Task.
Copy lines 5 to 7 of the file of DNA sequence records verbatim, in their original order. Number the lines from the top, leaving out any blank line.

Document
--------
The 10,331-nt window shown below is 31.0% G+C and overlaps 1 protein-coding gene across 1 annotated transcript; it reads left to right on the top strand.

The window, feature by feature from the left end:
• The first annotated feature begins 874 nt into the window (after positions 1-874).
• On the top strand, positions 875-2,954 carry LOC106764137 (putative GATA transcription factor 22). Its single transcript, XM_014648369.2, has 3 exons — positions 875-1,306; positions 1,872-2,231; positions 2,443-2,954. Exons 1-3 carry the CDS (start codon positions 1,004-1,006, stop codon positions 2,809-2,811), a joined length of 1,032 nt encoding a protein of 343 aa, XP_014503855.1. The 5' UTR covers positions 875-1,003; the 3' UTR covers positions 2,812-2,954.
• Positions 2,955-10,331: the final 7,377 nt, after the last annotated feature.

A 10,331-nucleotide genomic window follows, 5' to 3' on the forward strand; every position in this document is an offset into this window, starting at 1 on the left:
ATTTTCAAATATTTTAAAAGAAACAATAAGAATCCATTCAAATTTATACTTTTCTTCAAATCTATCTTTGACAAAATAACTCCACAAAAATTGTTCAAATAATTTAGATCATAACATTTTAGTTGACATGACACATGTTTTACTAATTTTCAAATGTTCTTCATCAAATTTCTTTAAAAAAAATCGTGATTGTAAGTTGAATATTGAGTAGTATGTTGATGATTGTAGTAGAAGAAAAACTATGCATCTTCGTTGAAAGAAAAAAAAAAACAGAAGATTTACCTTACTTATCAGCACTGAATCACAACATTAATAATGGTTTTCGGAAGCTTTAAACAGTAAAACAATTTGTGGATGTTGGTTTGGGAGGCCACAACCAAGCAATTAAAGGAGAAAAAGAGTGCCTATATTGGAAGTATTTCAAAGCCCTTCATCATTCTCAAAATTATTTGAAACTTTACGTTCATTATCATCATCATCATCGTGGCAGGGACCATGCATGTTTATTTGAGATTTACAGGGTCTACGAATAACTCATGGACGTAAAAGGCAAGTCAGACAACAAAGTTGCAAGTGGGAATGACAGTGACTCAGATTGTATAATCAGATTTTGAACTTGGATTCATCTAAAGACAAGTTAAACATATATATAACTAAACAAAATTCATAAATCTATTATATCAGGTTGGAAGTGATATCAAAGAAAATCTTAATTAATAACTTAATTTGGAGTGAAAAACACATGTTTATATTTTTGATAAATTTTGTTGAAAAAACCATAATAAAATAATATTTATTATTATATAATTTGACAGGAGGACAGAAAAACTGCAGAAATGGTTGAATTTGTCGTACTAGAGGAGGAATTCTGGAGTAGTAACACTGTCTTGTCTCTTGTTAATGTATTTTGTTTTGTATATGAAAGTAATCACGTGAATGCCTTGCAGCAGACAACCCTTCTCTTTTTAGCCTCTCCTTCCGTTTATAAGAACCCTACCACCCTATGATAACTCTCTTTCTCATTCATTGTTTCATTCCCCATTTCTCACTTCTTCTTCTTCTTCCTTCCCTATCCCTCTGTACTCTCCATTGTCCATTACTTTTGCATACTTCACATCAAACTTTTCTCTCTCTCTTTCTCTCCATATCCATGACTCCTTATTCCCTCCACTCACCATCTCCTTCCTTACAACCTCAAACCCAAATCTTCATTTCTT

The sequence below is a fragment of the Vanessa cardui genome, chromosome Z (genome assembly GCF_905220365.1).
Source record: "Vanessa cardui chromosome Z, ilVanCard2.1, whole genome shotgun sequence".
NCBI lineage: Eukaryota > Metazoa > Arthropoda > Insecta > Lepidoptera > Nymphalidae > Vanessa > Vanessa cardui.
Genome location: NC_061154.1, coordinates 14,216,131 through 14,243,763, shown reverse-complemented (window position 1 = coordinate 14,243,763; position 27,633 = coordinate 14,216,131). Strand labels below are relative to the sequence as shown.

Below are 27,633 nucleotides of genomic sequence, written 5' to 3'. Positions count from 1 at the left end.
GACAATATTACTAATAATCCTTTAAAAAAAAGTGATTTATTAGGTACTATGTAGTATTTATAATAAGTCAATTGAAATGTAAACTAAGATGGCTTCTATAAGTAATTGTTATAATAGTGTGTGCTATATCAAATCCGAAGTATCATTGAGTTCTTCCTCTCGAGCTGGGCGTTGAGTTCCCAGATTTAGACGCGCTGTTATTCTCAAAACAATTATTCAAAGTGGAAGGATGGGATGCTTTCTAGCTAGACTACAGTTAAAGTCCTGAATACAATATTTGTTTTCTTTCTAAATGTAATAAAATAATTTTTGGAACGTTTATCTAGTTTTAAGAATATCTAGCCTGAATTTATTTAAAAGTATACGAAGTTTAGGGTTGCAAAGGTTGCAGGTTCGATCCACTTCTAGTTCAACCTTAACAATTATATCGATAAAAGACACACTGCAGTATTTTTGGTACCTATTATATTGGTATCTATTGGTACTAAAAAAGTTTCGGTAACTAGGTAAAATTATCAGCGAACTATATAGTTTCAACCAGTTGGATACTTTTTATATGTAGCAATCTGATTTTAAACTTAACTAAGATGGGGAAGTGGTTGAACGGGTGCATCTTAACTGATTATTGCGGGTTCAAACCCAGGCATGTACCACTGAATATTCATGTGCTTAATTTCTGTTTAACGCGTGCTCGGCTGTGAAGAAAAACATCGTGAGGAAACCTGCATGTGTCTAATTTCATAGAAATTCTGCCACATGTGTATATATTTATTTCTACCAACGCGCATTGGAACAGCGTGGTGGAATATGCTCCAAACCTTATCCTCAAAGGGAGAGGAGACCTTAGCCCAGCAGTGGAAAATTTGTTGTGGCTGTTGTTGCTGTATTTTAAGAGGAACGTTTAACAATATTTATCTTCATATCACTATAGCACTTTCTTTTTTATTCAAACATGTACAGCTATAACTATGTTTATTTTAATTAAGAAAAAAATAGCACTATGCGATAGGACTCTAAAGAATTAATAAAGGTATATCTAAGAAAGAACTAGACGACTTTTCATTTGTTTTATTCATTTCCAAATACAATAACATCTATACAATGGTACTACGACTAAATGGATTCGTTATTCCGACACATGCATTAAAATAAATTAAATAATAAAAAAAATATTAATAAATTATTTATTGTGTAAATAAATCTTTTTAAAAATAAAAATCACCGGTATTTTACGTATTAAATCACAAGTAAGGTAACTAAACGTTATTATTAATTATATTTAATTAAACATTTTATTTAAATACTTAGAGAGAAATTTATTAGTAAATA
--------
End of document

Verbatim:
• Positions 2,955-10,331: the final 7,377 nt, after the last annotated feature.

A 10,331-nucleotide genomic window follows, 5' to 3' on the forward strand; every position in this document is an offset into this window, starting at 1 on the left:
ATTTTCAAATATTTTAAAAGAAACAATAAGAATCCATTCAAATTTATACTTTTCTTCAAATCTATCTTTGACAAAATAACTCCACAAAAATTGTTCAAATAATTTAGATCATAACATTTTAGTTGACATGACACATGTTTTACTAATTTTCAAATGTTCTTCATCAAATTTCTTTAAAAAAAATCGTGATTGTAAGTTGAATATTGAGTAGTATGTTGATGATTGTAGTAGAAGAAAAACTATGCATCTTCGTTGAAAGAAAAAAAAAAACAGAAGATTTACCTTACTTATCAGCACTGAATCACAACATTAATAATGGTTTTCGGAAGCTTTAAACAGTAAAACAATTTGTGGATGTTGGTTTGGGAGGCCACAACCAAGCAATTAAAGGAGAAAAAGAGTGCCTATATTGGAAGTATTTCAAAGCCCTTCATCATTCTCAAAATTATTTGAAACTTTACGTTCATTATCATCATCATCATCGTGGCAGGGACCATGCATGTTTATTTGAGATTTACAGGGTCTACGAATAACTCATGGACGTAAAAGGCAAGTCAGACAACAAAGTTGCAAGTGGGAATGACAGTGACTCAGATTGTATAATCAGATTTTGAACTTGGATTCATCTAAAGACAAGTTAAACATATATATAACTAAACAAAATTCATAAATCTATTATATCAGGTTGGAAGTGATATCAAAGAAAATCTTAATTAATAACTTAATTTGGAGTGAAAAACACATGTTTATATTTTTGATAAATTTTGTTGAAAAAACCATAATAAAATAATATTTATTATTATATAATTTGACAGGAGGACAGAAAAACTGCAGAAATGGTTGAATTTGTCGTACTAGAGGAGGAATTCTGGAGTAGTAACACTGTCTTGTCTCTTGTTAATGTATTTTGTTTTGTATATGAAAGTAATCACGTGAATGCCTTGCAGCAGACAACCCTTCTCTTTTTAGCCTCTCCTTCCGTTTATAAGAACCCTACCACCCTATGATAACTCTCTTTCTCATTCATTGTTTCATTCCCCATTTCTCACTTCTTCTTCTTCTTCCTTCCCTATCCCTCTGTACTCTCCATTGTCCATTACTTTTGCATACTTCACATCAAACTTTTCTCTCTCTCTTTCTCTCCATATCCATGACTCCTTATTCCCTCCACTCACCATCTCCTTCCTTACAACCTCAAACCCAAATCTTCATTTCTT